Our Story

The New Mart Building began its incarnation as the Harris Newmark Building. Designed by famed architects Curlett & Beelman, it was dedicated by Mr. Newmark’s sons in his honor when it was completed in 1926. Harris Newmark, who died in 1916, was one of the city’s earliest leaders, a generous philanthropist and the founder of many charitable organizations still in existence.

At twelve stories tall and 160 feet high it was the first high rise to be built in downtown Los Angeles. Located in the center of today’s Fashion District, for many years it served as a posh location for retail stores, offices and manufacturing. Manufacturers Bank was founded at this location to service the local apparel manufacturers. Sam’s Deli was a popular eatery and watering hole for decades, with patrons lining up on the street to wait for a table.

In 1980 Ben Eisenberg, a real estate entrepreneur who owned many other properties in downtown Los Angeles, purchased the building. An innovative and creative property owner, Ben began to convert what, at that time was entirely an apparel manufacturing facility into a building dedicated exclusively to wholesale fashion showrooms. In 1983, Ben, and his wife, Joyce, renamed the building The New Mart.

Early in 1986, Ben transferred title to The New Mart Building, as well as all his other properties, to The Ben and Joyce Eisenberg Foundation, a charitable trust with the provision that all profits be donated to several pre-selected charities, primarily in the fields of medical research and the care of children and the elderly. When Ben passed away in 1986, Joyce Eisenberg became the President of the Foundation. With a renewed dedication, Joyce continued the transformation that had been Ben’s vision, and by late 1987 the transition from a manufacturing facility to a gallery of apparel showrooms was complete. The New Mart Building was subsequently granted landmark status for it’s elegant façade by the Los Angeles Cultural Affairs Department in 1988.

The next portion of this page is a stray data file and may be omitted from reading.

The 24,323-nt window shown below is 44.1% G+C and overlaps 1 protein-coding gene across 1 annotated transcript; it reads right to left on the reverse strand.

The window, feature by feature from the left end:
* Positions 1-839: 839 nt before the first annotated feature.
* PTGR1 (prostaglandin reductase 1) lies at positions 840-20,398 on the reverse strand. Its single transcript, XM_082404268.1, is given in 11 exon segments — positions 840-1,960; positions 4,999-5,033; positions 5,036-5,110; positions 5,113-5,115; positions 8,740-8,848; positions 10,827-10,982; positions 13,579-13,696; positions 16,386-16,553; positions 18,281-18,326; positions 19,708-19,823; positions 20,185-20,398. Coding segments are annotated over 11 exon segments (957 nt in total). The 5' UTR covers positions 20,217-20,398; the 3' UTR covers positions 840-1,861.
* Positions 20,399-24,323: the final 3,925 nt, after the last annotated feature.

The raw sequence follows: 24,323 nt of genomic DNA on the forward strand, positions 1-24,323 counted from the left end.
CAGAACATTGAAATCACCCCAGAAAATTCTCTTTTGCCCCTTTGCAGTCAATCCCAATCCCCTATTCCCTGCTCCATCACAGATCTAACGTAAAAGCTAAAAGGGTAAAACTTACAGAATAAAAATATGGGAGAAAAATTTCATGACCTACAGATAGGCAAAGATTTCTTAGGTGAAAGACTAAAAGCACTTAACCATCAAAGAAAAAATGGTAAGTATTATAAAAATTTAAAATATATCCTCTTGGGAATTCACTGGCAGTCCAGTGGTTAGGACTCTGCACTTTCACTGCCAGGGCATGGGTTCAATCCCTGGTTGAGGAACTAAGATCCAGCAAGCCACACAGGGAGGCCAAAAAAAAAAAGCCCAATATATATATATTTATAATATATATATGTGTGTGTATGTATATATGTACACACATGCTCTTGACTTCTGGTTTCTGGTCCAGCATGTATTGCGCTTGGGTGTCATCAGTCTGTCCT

A renovation project begun in 1996 included a remodeled lobby and restoration of The New Mart’s original façade. During the work on the lobby, the original ceiling was exposed revealing intricate moldings and dental work. The decision was made to incorporate the ceiling into the new lobby design, and Joyce accented the molding with gold leaf. Finally, The New Mart had a properly dramatic entrance ready to invite tenants and their customers to work each day.

The original blueprints of the building were recovered and the project to restore the original façade was underway. A beautiful bronze canopy that sat over the main entrance had been demolished in the 1950’s; and using the blueprints, an exact replica of that canopy was created. Installing this magnificent work of art was the finishing touch.

Work was completed in 1997, in time to celebrate the building’s tenth anniversary as a showroom venue. The USC marching band performed at the grand opening, and Councilwoman Rita Walters cut the ribbon, surrounded by models wearing fashions from the designers who were tenants at the time.

Today, the building’s showrooms are unique architectural wonders. Utilizing the natural cement floors and Beaux Arts columns, each glass-fronted showroom’s décor reflects the visions of the fashion designers that are the building’s tenants. The New Mart is world-renowned as the premier venue for the most popular apparel and accessory lines in America today, many of which are manufactured in Los Angeles. Buyers from as far as Singapore, Dubai, Milan and Paris, come to The New Mart to shop. It is currently home to over a hundred wholesale showrooms representing approximately one thousand unique apparel lines.

The New Mart continues to make a viable impact on the people that live and work in downtown Los Angeles, from their acts of charity to providing a place to dine and network, to helping sustain thousands of jobs in the fashion business in Los Angeles and around the world.

For this reason The New Mart is proud to be recognized as an Icon by The Los Angeles Downtown News.